There are more than 50 different Simian Immunodeficiency Viruses (SIVs), named after their cognate wild African primate host species. For example, SIVs infecting wild chimpanzees are called SIVcpz, SIVs infecting wild gorillas are called SIVgor, etc. Although the human immunodeficiency viruses, HIV-1 and H1V-2, have a seemingly narrow host range which is limited to humans, these viruses are now known to represent examples of species cross-over . The first evidence for this was obtained for HIV-2, when a close relationship between HIV-2 and a virus isolated from a sooty mangabey (Cercocebus atys) from West Africa was demonstrated (Fig. 4). The close relationship between humans and sooty mangabeys, and the clear origin of HIV-2 cases in a geographic region where sooty mangabeys are common, supported the idea that HIV-2 was derived from a species cross-over event . Subsequently, all HIV-1 strains known to infect humans were shown to be closely related to viruses isolated from the chimpanzee subspecies Pan troglodytes troglodyte, supporting the notion that the spread of this chimpanzee retrovirus into humans was the origin of the major HIV pandemic that now affects some 35 million people worldwide.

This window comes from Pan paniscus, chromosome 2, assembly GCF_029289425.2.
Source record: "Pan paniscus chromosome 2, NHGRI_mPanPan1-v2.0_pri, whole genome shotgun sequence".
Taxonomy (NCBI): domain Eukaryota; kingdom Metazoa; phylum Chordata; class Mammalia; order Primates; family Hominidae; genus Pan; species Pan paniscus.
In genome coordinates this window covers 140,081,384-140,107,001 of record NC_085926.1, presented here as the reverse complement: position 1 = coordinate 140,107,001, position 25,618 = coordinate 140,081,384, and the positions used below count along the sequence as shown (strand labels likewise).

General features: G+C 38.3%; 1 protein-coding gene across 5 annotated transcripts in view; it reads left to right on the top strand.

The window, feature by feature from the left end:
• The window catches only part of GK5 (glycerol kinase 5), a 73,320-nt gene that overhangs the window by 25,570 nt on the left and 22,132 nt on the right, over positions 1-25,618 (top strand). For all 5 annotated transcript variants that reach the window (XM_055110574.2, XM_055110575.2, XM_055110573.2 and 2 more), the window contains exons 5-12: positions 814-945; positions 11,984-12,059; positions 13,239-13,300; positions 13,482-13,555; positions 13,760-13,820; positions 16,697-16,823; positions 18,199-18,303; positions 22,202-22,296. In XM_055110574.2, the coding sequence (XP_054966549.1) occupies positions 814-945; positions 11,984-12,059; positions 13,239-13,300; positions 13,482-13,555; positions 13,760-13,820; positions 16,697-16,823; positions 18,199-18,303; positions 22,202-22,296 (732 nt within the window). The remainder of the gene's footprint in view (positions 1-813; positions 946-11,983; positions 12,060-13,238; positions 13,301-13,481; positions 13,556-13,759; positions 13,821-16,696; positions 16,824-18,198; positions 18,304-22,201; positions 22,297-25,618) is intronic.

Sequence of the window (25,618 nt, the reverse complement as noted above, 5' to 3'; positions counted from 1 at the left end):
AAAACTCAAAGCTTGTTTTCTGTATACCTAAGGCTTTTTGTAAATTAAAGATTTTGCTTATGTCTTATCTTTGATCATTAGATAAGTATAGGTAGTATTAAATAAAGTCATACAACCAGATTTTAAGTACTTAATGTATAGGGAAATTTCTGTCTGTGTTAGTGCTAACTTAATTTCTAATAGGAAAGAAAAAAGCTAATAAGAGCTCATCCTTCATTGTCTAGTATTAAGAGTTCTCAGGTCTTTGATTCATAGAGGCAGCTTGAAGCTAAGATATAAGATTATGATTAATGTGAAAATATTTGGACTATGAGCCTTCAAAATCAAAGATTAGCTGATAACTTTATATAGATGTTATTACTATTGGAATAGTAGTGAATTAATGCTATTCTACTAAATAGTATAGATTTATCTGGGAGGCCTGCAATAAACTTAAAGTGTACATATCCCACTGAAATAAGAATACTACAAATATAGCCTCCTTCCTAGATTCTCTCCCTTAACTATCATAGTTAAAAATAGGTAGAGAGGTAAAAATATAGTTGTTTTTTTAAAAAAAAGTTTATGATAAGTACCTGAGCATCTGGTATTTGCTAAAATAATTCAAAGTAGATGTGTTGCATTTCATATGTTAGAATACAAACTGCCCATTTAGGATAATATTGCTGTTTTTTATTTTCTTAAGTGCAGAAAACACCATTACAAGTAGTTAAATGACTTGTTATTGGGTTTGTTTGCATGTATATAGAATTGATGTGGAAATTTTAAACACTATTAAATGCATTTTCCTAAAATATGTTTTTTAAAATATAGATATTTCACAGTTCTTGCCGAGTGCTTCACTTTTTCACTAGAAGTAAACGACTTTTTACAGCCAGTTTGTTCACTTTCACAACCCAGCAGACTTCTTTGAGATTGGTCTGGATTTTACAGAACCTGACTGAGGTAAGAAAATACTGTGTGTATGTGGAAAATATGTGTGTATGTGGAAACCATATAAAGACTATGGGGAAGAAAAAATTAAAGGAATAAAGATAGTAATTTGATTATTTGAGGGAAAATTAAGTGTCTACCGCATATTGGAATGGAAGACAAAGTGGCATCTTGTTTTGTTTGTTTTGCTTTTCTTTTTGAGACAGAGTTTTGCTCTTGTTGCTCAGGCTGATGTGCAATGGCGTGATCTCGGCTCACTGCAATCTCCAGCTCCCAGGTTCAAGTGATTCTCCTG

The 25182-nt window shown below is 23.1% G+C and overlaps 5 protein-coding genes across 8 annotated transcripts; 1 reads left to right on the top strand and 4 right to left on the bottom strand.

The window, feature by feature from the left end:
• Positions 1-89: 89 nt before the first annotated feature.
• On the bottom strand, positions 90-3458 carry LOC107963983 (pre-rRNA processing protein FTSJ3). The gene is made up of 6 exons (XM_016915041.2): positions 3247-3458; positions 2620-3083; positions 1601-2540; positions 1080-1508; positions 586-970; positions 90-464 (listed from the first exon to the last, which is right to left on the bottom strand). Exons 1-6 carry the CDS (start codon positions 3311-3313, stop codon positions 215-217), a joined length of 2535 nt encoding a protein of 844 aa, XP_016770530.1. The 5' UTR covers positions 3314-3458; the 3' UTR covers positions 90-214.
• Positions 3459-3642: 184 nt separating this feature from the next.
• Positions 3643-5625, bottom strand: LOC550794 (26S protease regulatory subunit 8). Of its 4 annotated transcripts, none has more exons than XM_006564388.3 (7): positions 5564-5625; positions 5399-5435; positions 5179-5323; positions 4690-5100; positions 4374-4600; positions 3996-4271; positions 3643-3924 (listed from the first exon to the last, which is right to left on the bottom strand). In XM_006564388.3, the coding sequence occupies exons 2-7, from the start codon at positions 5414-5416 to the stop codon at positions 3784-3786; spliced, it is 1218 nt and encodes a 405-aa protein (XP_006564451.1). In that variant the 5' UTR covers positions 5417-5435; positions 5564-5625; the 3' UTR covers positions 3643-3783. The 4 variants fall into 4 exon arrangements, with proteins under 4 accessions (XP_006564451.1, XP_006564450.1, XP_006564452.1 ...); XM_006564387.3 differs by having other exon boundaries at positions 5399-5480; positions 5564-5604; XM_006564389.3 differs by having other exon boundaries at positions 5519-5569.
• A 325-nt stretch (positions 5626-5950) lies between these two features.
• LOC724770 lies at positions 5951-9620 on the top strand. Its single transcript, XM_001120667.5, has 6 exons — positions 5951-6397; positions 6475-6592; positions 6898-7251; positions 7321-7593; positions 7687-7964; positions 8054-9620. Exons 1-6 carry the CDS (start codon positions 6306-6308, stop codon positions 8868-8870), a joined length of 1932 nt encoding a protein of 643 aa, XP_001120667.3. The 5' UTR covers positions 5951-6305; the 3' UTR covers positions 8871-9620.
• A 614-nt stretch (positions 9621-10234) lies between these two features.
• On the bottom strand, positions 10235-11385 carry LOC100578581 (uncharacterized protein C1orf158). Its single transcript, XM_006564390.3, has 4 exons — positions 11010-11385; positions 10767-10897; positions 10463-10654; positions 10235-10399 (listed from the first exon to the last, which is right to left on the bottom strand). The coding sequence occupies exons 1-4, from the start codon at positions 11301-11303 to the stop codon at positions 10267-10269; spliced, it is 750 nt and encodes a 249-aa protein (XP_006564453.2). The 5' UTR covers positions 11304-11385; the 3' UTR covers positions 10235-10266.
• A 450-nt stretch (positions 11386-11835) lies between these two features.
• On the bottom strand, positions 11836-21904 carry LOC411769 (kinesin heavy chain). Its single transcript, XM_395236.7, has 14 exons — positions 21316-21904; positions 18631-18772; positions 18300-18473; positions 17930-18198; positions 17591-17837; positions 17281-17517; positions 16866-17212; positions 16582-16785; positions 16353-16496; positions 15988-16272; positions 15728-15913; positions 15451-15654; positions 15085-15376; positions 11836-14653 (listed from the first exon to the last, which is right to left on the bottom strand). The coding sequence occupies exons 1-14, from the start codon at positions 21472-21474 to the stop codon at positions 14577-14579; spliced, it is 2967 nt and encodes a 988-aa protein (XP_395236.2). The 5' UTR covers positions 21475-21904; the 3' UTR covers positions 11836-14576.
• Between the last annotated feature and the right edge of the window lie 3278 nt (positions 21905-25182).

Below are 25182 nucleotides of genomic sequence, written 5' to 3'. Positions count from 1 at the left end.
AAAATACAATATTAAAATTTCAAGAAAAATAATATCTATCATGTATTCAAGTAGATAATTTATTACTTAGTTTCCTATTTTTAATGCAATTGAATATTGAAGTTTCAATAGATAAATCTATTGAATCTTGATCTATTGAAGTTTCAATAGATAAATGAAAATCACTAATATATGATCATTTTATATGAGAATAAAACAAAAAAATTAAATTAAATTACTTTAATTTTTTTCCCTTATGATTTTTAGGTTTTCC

Global Perspectives on the Transmission of Zoonotic RNA Viruses from Wild Animal Species to Humans Zoonotic, Epizootic, and Anthropogenic Viral Pathogens 2023, Pages 65-79,